Hawr al-Hammar/Hammar Marshes

Lin May Saeed


Installation, 260 x 508 x 50 cm.
Materials: Cardboard, transparent paper, wood, fluorescent lights

Collection: Courtesy the artist and Jacky Strenz, Frankfurt am Main.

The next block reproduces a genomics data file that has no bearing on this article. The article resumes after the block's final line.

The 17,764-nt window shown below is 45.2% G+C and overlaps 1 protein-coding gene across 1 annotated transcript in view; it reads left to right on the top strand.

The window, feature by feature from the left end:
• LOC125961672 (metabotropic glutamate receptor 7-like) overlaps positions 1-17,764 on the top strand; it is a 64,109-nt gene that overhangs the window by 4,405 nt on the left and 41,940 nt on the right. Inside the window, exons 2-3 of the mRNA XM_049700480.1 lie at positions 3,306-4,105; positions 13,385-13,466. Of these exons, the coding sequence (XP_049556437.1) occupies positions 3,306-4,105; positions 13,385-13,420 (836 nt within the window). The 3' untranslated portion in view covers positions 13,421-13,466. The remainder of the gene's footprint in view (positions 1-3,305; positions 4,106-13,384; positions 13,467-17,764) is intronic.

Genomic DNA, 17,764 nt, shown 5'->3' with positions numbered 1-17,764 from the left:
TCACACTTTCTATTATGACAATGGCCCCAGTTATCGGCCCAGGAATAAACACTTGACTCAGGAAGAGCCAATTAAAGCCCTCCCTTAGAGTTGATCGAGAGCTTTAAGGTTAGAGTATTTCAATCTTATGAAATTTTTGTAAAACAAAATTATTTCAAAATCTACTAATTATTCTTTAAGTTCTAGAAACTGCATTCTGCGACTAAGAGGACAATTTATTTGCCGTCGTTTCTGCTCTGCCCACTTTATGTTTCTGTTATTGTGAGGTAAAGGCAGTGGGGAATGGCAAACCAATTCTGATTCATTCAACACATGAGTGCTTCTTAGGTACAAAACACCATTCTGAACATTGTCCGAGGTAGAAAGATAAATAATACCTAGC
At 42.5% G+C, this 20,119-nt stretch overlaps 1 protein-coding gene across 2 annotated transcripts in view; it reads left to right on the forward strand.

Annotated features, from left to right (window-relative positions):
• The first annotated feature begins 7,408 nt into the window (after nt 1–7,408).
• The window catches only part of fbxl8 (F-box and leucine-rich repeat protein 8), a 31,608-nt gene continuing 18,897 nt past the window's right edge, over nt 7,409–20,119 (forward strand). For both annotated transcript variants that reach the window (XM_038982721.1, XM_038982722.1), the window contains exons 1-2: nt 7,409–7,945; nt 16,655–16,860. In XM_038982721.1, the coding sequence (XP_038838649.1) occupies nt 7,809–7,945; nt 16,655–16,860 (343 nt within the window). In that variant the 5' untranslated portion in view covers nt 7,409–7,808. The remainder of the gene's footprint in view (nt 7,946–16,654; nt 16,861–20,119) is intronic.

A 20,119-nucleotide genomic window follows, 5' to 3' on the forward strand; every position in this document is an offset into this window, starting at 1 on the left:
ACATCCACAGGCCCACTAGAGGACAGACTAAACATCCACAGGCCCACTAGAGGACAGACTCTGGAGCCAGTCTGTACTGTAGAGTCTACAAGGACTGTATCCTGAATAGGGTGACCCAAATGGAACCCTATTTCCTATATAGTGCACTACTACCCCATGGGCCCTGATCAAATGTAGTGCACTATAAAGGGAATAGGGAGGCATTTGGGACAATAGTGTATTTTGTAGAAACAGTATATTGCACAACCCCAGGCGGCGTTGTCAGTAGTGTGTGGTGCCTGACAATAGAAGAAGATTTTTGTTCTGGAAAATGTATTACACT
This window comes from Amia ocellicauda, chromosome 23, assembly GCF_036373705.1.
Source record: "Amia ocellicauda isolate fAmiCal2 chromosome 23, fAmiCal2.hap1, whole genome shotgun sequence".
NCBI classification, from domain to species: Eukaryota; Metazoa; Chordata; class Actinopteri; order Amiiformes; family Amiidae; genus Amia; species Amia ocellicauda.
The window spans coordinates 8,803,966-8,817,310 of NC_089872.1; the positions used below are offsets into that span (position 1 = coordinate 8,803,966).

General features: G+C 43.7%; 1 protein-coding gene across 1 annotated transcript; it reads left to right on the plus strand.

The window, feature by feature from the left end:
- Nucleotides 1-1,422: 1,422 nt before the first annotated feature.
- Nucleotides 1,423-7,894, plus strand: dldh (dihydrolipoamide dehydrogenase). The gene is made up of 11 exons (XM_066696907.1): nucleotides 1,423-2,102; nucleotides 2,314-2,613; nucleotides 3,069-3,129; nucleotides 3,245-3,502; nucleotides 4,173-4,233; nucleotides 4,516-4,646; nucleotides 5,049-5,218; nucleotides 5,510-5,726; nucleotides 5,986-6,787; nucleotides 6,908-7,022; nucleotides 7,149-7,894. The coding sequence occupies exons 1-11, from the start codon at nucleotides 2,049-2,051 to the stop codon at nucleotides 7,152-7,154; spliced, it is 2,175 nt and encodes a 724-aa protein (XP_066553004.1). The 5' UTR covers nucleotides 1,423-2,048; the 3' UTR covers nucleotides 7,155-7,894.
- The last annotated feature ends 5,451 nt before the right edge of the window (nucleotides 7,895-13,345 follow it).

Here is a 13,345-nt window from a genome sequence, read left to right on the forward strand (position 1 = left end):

A large-scale work made of transparent, cut and glued paper, Hammar Marshes refers to the south eastern Iraqi region where the largest contiguous wetlands in Eurasia, the Hammar Marshes, are located. The area is part of the Mesopotamian Marshes in the Tigris–Euphrates river system, considered by many to be an inspiration for the Garden of Eden. The area was destroyed by Saddam Hussein’s regime because of large-scale drainage as the marshes served as a hiding place for Shiite opposition members. In 2003, after the end of Hussein’s regime, the marshes went through partial restoration and Marsh Arabs (inhabitants of ancient water landscapes) returned to the area. Nowadays, the marshes are threatened again, this time by climate change and by pollution. Saeed’s work draws attention towards the situation of this land subjected to political and ecological disaster. An Iraqi swamp, its dwellings, landscape, and relationship between humans and animals become the subject of a series of drawings, reliefs and this back-lit paper work created by Saeed.

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